Study: South Shore Lowell expansion has more steam

2011-03-25T17:15:00Z 2011-03-29T20:34:30Z Study: South Shore Lowell expansion has more steamBy Lu Ann Franklin Times Correspondent
March 25, 2011 5:15 pm  • 

CHESTERTON | NICTD trustees heard Friday the Monon/CSX corridor from Chicago to Lowell likely would capture the most ridership for any South Shore expansion.

NICTD general manager Gerald Hanas said the feasibility study showed it would be "extremely difficult and costly to work with Canadian National on a shared corridor" that would run from Munster to Valparaiso.

Hanas said the Monon/CSX corridor could be developed in two phases from Hammond to Lowell. Phase 1 would take the South Shore from Chicago to Munster/Dyer. This phase would involve seven trains a day with a weekly inbound ridership to Chicago of 4,510 passengers.

Lake and Porter counties and 12 communities within those counties funded the local share of the West Lake Corridor New Start feasibility study done by STV Inc.

The estimated operating cost would be $14 million annually. Of that, 30 percent, or $4.2 million, would be recovered in fares. Hanas said the estimated capital cost of this phase would be $464 million. The total of annual debt service and the $9.8 million deficit not covered by fares would be nearly $26.1 million.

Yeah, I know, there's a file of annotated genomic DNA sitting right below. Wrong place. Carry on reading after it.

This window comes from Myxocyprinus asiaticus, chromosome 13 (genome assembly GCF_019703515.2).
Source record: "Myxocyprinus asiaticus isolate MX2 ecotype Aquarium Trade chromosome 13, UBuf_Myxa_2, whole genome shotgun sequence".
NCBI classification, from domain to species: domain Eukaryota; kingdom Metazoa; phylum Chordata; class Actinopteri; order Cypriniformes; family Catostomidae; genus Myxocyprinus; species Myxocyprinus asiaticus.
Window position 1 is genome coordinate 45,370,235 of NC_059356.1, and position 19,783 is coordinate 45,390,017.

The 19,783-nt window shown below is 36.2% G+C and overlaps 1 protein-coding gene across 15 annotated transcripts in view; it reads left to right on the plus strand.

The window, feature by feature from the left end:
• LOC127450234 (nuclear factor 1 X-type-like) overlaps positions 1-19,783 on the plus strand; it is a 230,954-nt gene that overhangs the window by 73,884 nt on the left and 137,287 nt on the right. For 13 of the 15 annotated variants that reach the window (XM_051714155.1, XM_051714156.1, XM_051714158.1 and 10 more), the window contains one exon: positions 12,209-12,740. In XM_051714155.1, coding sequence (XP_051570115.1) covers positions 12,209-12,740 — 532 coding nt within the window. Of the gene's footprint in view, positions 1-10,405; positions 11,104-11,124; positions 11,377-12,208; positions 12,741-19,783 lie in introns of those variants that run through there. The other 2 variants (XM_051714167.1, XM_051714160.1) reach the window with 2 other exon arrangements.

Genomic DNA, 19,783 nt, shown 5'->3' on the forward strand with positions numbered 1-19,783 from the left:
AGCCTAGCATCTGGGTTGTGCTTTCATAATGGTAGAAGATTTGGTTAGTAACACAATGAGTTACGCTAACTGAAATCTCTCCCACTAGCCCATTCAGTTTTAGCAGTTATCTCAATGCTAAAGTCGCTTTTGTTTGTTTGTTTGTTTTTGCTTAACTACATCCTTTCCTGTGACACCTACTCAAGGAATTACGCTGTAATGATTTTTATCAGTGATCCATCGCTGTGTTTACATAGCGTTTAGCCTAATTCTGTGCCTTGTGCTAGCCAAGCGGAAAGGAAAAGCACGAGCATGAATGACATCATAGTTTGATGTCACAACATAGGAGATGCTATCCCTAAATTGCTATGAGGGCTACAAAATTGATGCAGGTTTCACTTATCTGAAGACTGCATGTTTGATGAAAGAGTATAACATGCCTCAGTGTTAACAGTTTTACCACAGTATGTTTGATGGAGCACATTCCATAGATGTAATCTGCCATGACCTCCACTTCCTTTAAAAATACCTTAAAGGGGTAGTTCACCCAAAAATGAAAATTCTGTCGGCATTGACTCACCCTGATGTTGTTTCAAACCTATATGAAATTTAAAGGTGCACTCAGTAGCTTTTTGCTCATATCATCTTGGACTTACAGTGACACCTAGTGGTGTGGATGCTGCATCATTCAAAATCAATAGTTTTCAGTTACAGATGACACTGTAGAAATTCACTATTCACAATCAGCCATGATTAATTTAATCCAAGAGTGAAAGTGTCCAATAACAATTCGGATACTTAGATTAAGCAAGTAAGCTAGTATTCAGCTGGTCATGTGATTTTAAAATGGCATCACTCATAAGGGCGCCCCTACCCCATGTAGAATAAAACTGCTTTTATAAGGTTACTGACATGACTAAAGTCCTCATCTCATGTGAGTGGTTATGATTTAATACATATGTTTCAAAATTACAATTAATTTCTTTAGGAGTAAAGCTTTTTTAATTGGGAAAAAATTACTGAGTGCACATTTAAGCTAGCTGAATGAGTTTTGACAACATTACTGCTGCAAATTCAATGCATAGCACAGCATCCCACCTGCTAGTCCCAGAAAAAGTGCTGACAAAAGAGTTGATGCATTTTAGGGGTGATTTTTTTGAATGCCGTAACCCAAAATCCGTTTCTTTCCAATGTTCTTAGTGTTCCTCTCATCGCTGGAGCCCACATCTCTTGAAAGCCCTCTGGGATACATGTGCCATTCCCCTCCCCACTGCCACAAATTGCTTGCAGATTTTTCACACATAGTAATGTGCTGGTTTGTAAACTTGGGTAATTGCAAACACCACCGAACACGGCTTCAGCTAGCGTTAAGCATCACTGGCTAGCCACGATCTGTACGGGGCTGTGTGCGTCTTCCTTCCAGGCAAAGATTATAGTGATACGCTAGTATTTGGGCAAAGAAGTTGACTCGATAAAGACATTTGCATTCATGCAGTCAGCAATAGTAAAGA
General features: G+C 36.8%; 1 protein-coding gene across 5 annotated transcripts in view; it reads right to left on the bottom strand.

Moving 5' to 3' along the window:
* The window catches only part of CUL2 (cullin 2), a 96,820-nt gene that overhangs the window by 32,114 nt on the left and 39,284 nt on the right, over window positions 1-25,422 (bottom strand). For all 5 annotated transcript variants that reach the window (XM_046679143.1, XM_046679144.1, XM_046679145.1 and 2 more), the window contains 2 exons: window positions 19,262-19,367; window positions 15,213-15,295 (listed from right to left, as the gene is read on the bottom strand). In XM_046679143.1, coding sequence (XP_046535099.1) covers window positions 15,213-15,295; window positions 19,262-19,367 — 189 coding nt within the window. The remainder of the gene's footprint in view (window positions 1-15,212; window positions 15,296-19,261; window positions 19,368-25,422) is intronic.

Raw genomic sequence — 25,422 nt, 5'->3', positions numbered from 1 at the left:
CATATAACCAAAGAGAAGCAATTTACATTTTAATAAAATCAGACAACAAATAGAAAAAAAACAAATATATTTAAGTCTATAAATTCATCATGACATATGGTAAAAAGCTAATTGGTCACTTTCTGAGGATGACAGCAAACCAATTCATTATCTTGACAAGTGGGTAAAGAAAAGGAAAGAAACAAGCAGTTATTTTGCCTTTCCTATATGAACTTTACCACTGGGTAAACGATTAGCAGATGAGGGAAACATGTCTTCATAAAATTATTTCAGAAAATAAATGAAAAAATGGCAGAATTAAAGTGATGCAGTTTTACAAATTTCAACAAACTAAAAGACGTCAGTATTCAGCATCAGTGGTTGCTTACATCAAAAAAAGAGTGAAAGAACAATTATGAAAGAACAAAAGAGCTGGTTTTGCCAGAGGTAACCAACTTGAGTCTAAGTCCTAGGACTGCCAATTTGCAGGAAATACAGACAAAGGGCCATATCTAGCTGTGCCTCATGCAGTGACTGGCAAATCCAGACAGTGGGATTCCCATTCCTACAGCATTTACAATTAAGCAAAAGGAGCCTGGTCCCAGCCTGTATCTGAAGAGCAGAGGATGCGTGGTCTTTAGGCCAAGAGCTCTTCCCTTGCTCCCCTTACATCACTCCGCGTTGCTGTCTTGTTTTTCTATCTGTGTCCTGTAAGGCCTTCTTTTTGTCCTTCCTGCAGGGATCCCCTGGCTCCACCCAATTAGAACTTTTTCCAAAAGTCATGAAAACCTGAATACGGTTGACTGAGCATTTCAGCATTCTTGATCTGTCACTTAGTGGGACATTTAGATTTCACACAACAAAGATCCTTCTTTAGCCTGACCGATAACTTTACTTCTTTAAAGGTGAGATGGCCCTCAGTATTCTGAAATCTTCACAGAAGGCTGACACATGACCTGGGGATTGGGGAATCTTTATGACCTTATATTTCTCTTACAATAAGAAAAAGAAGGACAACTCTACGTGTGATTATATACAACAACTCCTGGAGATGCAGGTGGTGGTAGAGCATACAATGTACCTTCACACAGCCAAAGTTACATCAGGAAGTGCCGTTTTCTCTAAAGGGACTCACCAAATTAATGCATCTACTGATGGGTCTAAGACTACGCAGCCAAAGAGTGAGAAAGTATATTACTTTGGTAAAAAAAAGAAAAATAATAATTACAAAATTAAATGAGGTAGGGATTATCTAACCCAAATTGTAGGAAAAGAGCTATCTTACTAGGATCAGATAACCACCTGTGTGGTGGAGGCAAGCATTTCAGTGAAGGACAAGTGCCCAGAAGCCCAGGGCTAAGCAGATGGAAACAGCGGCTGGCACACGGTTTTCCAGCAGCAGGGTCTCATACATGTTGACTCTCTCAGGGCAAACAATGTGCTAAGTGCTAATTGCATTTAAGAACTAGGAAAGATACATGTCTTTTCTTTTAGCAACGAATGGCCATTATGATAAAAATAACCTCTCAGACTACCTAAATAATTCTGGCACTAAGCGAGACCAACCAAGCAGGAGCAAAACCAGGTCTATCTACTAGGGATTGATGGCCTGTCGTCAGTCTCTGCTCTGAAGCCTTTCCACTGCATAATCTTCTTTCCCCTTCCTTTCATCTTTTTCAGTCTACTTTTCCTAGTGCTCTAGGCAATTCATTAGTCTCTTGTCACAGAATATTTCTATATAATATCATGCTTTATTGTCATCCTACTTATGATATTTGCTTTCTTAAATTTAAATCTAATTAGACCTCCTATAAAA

To qualify for federal funds for this project, the cost effectiveness per hour of user benefit must be between $16 and $24.99. The study shows the Phase 1 cost effectiveness would successfully fall within those boundaries at between $20.50 and $21.50.

The next step is for NICTD staff to meet with the stakeholders to begin discussions on funding. The region must demonstrate to the federal government that there is financial capacity to support two commuter railroads, Hanas said.

In other business, the NICTD board approved TranSystems Corp of Chicago to provide the South Shore realignment through Michigan City and Tonn & Blank of Michigan City to reconstruct the Gary Metro Center platform.

South Shore ridership was down 3.5 percent or 18,000 passenger trips during February due to the February blizzard and the fact that the Chicago Auto Show didn't extend through Presidents Day. Ridership on Presidents Day during the Auto Show is typically 13,000, said John Parsons, NICTD planning and marketing director.

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